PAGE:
The story begins with protagonist Brian training in a simulation set up by his friend and comrade, Gibson, and instructed by his trusted droid, Freddy. After he finishes training, Brian goes to a restaurant, where he is given the news on VOID, which has a nearby base that acts as a stronghold and is sending out threatening enemies. The team cannot confront them directly because of an energy field protecting the base from ordinary weaponry. However, Brian is asked to lead a kamikaze attack, with a starship that can temporarily charge through the energy field with Shield Buster technology. Brian is tasked with crashing into the fortress and destroying it from the inside, and stealing a prototype spacecraft, the Star Cruiser, to even the odds in the war. Shortly after the briefing, however, their own Ganymede base is attacked by VOID.[10] The protagonist eventually embarks on a quest involving the exploration of the galaxy.[9]

Gameplay[edit | edit source]

File:Star Cruiser screenshot.jpg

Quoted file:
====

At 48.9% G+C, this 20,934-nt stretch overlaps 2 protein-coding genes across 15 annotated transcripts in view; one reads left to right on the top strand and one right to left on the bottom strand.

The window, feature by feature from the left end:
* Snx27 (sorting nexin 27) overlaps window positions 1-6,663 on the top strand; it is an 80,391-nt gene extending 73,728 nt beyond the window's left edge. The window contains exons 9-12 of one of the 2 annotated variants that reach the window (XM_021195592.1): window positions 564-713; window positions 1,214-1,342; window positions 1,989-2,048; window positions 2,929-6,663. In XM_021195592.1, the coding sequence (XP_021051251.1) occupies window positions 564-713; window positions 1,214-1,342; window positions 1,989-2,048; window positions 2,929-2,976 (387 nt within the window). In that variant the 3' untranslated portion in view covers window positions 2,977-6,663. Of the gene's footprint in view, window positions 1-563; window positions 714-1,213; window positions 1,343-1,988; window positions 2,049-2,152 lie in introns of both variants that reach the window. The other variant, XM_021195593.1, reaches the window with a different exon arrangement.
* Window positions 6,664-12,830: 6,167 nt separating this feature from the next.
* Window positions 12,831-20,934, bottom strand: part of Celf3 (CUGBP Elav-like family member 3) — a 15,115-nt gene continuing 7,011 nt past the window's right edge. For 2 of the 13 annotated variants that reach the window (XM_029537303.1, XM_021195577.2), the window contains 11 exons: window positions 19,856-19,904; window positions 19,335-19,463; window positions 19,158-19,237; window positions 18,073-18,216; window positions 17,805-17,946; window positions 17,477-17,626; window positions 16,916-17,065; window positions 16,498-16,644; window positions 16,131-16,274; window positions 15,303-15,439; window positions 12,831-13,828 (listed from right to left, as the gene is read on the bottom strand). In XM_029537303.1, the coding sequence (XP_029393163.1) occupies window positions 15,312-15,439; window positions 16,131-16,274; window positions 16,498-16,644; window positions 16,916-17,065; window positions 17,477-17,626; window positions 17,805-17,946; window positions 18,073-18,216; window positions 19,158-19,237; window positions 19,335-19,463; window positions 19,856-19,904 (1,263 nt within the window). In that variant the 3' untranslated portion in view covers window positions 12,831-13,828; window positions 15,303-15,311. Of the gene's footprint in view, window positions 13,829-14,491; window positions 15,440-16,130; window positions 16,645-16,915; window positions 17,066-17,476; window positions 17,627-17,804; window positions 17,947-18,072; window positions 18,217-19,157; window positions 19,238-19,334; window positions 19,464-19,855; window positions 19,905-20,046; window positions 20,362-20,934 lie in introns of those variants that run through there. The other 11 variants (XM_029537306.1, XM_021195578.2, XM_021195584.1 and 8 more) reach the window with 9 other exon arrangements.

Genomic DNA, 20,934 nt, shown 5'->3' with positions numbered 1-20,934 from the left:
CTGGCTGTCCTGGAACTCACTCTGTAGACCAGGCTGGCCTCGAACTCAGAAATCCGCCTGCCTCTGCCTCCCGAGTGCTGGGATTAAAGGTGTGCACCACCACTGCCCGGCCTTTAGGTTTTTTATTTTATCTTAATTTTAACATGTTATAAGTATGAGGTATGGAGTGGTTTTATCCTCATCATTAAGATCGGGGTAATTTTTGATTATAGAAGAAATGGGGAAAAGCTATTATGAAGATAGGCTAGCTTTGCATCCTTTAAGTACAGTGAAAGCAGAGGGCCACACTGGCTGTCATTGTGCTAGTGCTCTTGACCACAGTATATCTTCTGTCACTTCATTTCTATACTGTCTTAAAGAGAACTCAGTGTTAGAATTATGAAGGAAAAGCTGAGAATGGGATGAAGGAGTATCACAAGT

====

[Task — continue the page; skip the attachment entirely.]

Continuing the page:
The Mega Drive port of Star Cruiser (1988), an early role-playing shooter that combined first-person shooter and role-playing game elements. Screenshot also demonstrates early use of 3D polygon graphics and automap feature.

The game involves the exploration of four solar systems with over 30 planets and dozens of characters.[9] It is viewed entirely from a first-person perspective, with 3D polygon graphics used to represent outdoor environments,[11] trees, benches, buildings, and other objects,[10] as well as enemies. The gameplay can vary depending on the environment.

In a city, the player character can move around town and enter various buildings to interact with non-player characters,[9] who are represented with an anime-like appearance,[11] or leave the city and go into outer space.[9] When the player goes into outer space, they can fly to other planets,[9] moving around in free flight,[10] but occasionally encountering enemies and engaging in space combat.[9] There is an autopilot feature available, setting the spacecraft to automatically go to a set destination, but the player may still encounter enemies along the way. There is also a warp feature available, allowing the player to warp to different locations, but this requires energy.[11] On various planet surfaces, the player will explore enemy bases and combat enemies on the ground.[9] At enemy bases, the game plays like a first-person shooter, exploring a dungeon while moving, strafing and shooting enemies in a first-person perspective.[10] Enemy bases usually need to be cleared by finding hidden keys, unlocking doors and finding key items and objects.[9]